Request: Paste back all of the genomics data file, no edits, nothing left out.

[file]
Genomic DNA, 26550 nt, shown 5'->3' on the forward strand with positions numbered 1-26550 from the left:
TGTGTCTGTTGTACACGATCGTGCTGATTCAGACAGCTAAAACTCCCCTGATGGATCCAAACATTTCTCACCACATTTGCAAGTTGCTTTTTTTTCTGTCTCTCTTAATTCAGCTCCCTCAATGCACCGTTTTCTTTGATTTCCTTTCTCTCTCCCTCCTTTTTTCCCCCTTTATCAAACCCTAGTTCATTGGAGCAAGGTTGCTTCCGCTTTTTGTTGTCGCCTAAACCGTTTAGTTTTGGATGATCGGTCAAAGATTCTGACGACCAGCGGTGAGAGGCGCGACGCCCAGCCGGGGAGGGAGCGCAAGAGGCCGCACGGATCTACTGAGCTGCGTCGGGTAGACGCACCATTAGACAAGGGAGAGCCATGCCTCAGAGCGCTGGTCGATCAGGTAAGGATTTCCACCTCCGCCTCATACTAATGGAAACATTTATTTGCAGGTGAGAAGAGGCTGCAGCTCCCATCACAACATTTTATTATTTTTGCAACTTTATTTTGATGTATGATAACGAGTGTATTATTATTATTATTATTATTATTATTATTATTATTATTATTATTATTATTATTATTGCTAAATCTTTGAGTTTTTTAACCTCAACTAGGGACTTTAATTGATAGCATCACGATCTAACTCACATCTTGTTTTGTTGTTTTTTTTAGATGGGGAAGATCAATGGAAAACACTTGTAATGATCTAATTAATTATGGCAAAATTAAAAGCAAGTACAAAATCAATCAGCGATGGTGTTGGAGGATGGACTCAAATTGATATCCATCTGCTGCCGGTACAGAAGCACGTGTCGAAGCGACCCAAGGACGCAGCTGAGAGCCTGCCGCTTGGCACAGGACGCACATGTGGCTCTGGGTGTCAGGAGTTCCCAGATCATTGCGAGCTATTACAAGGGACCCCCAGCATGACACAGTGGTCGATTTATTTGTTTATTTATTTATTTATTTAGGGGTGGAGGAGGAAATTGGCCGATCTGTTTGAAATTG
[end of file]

Genomic DNA, 26550 nt, shown 5'->3' on the forward strand with positions numbered 1-26550 from the left:
TGTGTCTGTTGTACACGATCGTGCTGATTCAGACAGCTAAAACTCCCCTGATGGATCCAAACATTTCTCACCACATTTGCAAGTTGCTTTTTTTTCTGTCTCTCTTAATTCAGCTCCCTCAATGCACCGTTTTCTTTGATTTCCTTTCTCTCTCCCTCCTTTTTTCCCCCTTTATCAAACCCTAGTTCATTGGAGCAAGGTTGCTTCCGCTTTTTGTTGTCGCCTAAACCGTTTAGTTTTGGATGATCGGTCAAAGATTCTGACGACCAGCGGTGAGAGGCGCGACGCCCAGCCGGGGAGGGAGCGCAAGAGGCCGCACGGATCTACTGAGCTGCGTCGGGTAGACGCACCATTAGACAAGGGAGAGCCATGCCTCAGAGCGCTGGTCGATCAGGTAAGGATTTCCACCTCCGCCTCATACTAATGGAAACATTTATTTGCAGGTGAGAAGAGGCTGCAGCTCCCATCACAACATTTTATTATTTTTGCAACTTTATTTTGATGTATGATAACGAGTGTATTATTATTATTATTATTATTATTATTATTATTATTATTATTATTATTATTATTATTGCTAAATCTTTGAGTTTTTTAACCTCAACTAGGGACTTTAATTGATAGCATCACGATCTAACTCACATCTTGTTTTGTTGTTTTTTTTAGATGGGGAAGATCAATGGAAAACACTTGTAATGATCTAATTAATTATGGCAAAATTAAAAGCAAGTACAAAATCAATCAGCGATGGTGTTGGAGGATGGACTCAAATTGATATCCATCTGCTGCCGGTACAGAAGCACGTGTCGAAGCGACCCAAGGACGCAGCTGAGAGCCTGCCGCTTGGCACAGGACGCACATGTGGCTCTGGGTGTCAGGAGTTCCCAGATCATTGCGAGCTATTACAAGGGACCCCCAGCATGACACAGTGGTCGATTTATTTGTTTATTTATTTATTTATTTAGGGGTGGAGGAGGAAATTGGCCGATCTGTTTGAAATTG